Skip to comments.Emirates is building a giant vertical farm to feed airline passengers
Posted on 08/20/2018 5:54:51 PM PDT by 2ndDivisionVet
The worlds largest vertical farm is coming to Dubai.
The indoor farm is a $40 million joint venture between Crop One Holdings and Emirates Flight Catering, who say its a way of producing pesticide-free crops while using a fraction of the water that traditional farming does.
The produce will feed passengers of Emirates and other airlines at Dubais Al Maktoum International Airport. The farm will be built near the airport, eliminating trucking costs and emissions.
But is vertical farming really as green as it seems?
HOW DOES IT WORK?
To feed a growing global population, which could reach 9.1 billion by 2050, world food production will need to rise by 70%.
In addition, most of us will be living in cities, and will likely want to source our food locally.
Many think that vertical farms offer a viable solution.
For one thing, this type of farming doesnt need soil. The plants are stacked on top of each other in rows, their roots immersed in nutrient-rich water. This system, called hydroponics, uses 99% less water than field farming. The plants sit under LED lights which drive their photosynthesis.
The growing conditions are controlled digitally. The temperature, humidity, light, water and plant nutrients are all monitored by a computer, which constantly adjusts the levels according to what the plants need.
This also means that the farms can be set up anywhere, as long as theres a source of electricity and access to distilled water. In the future we may see these farms on offshore oil and gas exploration facilities and in extreme climates.
In the new Dubai facility, the plants are stacked together four or five storeys high over 12,077 square metres. Thats enough space to grow greens for the 225,000 meals that Emirates Flight Catering produce daily.
Proponents of vertical farming argue that the benefits are many. Theres no need for great swathes of land to grow food. Crop One says that the facility will produce the same amount on a single acre indoors that would normally require 400 acres of land. In addition, the food can be grown in cities, leaving redundant agricultural land to be taken back by nature.
No fertilizers or pesticides are used, so there is no agricultural runoff, one of the main sources of pollutants in our waterways. However, critics argue that the energy costs can be high.
Bruce Bugbee, a professor of crop physiology at Utah State University, says that even the best LED lights only have a 50% efficiency rate. Transportation costs account for about 4% of the energy in the food system. The energy for electric lights is much greater than that, he told The New York Times.
In addition, so far only a few types of crops are suitable for indoor farming, such as lettuces and tomatoes.
IT'S CATCHING ON
But its enough of an idea to interest investors, who are pouring millions into the start-ups revolutionizing the way we grow food.
The global vertical farming market was valued at $1.5 billion in 2016, and the hydroponics segment contributed nearly 42%.
According to research firm Allied Market Research, the global vertical farming market is expected to reach $6.4 billion by 2023.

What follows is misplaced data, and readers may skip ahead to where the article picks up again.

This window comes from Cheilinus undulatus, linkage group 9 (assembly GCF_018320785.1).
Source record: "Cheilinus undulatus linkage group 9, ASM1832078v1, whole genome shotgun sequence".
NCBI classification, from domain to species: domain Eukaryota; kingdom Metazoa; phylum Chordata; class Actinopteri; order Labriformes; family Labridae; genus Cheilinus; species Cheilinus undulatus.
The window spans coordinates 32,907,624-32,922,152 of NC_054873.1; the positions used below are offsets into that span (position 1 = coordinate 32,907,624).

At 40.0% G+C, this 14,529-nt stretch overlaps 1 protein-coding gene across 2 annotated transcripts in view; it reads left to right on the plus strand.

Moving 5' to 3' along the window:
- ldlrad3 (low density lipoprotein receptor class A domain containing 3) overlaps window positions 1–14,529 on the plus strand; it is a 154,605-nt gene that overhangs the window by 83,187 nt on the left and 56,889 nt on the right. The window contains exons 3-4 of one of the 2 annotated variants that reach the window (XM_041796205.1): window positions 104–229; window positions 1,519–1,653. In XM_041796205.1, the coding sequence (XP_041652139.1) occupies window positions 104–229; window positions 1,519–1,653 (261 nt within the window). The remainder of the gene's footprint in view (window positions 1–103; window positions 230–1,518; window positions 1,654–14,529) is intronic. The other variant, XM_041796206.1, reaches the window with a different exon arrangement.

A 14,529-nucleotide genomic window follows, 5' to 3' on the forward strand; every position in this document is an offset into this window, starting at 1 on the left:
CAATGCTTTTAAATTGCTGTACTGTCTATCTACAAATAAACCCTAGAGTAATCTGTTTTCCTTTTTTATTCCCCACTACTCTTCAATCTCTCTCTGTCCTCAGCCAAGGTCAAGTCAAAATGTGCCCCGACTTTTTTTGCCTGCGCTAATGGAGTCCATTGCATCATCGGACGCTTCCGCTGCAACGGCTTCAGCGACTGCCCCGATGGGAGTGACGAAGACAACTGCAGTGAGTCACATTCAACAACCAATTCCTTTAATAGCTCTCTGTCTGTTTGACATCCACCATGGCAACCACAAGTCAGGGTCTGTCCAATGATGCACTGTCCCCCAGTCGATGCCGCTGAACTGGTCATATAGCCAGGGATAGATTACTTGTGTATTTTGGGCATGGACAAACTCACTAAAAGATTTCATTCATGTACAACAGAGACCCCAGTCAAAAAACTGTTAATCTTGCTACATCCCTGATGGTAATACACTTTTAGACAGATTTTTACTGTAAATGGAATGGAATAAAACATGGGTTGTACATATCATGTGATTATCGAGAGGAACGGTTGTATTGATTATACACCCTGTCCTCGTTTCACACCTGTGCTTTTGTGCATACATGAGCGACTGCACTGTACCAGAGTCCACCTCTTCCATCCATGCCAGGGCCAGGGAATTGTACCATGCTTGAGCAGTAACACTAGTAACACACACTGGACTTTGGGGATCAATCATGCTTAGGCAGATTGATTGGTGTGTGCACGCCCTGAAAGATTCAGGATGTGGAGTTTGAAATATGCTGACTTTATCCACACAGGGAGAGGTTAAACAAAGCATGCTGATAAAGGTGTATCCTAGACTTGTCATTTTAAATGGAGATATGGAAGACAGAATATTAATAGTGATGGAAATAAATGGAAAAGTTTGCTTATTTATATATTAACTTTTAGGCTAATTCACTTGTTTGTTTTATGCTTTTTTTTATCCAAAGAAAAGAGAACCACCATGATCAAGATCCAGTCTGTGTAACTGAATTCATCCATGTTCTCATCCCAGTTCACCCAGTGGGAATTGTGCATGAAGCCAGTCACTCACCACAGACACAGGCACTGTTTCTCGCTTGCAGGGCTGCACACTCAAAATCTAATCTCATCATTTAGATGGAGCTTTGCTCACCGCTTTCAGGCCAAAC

A gimmick. The yups will eat it up.
That isn't a 70% increase in population, so why is it a 70% increase in food needs?
Stop growing crops for fuel and you'll have some food back in supply for dining.
“no agricultural runoff,” Really? So what exactly is in the water that is fed to them? It’s liquid fertilizer, and it is not all absorbed, so there is “run-off.”
Not really. Vertical farming has been going on since the Middle Ages.
This is perfect for cities. There's no need to bring in produce from Central and South America anymore. Fruit and vegetables can be grown in Northern Wisconsin!
My only question is the energy. I would say small-scale nuclear power plants are an option.
Not a single Arab will design it.
No mention of the method to harvest 5 stories high...
Can they grow a steer in this vertical farm?
"Where's the beef?"
For a part- time experiment a home gardener could setup a wintertime greenhouse with a vertical hydroponic system. Got to have a heater though and some runoff rain water could be recycled. Wouldnt need artificial light with the greenhouse.
Just how high up are these farms gonna go?
Oh wow, they invented hydroponics....
“That isn’t a 70% increase in population, so why is it a 70% increase in food needs?”
Agree, given the obesity epidemic, I don’t think there’s a one-for-one correlation. Also, to break bad news to the doomsayers, I doubt world population continues to increase that fast, as it’s slowing down everywhere, particularly in the Third World.
Now accomplish the same with carbohydrate rich, protein rich, and needed fats adequate, foods and you've got something. We all starve on lettuce and good intentions.
High enough so planes flying by can restock in-fight.
“Soylent Green is people”
“A gimmick. The yups will eat it up.”
Why is it a gimmick?
Transportation costs account for about 4% of the energy in the food system. The energy for electric lights is much greater than that, he told The New York Times.
That’s not the impression the corrupt media has been giving for many years.
If the veggies are anything like hydroponic tomatoes, they are for looks only.
Pretty and consistent, but absolutely flavorless.
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